Putin draws closer to EU and NATO

The improvement in EU-Russia relations that has occurred since the terrorist attacks in the US on 11 September continued yesterday during President Putin’s visit to Brussels. His support for the international campaign against terrorism brought him further dividends as the EU promised to work to speed up Russia’s entry to the WTO. Mr Putin also appeared to soften his stance on NATO enlargement to the Baltic States at the same time as agreeing to co-operate more closely with the EU on security issues.

Notably absent from the EU-Russia summit was the usual EU criticism of Russia’s actions in Chechnya. Mr Putin has been keen to emphasise that there is a link between international terrorism and the Chechen rebels.

The US and the Europeans need Mr Putin’s support both to help maintain the international coalition against terrorism, and for practical reasons related to Russia’s experience in Afghanistan and influence in the former Soviet central Asian republics.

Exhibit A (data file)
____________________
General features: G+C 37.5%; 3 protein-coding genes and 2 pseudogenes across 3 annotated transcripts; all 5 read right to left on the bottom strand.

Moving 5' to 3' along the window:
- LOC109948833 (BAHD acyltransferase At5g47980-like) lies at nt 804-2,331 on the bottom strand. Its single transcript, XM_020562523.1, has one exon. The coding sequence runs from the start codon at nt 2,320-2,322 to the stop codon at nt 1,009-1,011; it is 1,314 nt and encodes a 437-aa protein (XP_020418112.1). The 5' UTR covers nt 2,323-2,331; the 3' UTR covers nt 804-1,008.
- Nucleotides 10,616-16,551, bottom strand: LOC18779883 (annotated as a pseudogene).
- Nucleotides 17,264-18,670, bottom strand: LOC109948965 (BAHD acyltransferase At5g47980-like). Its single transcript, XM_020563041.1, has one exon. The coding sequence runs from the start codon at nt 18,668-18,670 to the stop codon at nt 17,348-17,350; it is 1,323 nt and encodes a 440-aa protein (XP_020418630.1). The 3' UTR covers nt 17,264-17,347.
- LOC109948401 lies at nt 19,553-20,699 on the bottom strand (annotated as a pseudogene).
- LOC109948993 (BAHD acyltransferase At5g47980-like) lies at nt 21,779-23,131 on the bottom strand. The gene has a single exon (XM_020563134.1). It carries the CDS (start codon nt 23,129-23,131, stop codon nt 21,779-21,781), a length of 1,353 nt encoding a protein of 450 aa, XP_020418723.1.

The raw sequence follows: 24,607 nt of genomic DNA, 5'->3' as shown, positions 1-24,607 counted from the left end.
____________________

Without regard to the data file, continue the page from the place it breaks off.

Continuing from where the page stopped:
EU Trade Commissioner Pascal Lamy indicated that both the EU and the US will present Russia with outlines of what it needs to do to speed up its entry to the WTO.

On security issues, officials said that the EU and Russia would work closely together to combat the financing of terrorism as well as improve intelligence exchanges on terrorist-related issues that include the movement of chemical, biological and nuclear materials.

The apparent softening of Russia’s stance on NATO expansion to the Baltic states was given a cautious welcome. Russia has until now been staunchly opposed to any further expansion of NATO, but Mr Putin’s remarks at the summit suggest that he wants to adopt a more conciliatory approach.

British Prime Minister Tony Blair will travel to Moscow today for an impromptu meeting with President Putin. On the agenda are closer Russian co-operation with NATO and how to maintain the US-led coalition against terrorism.

 

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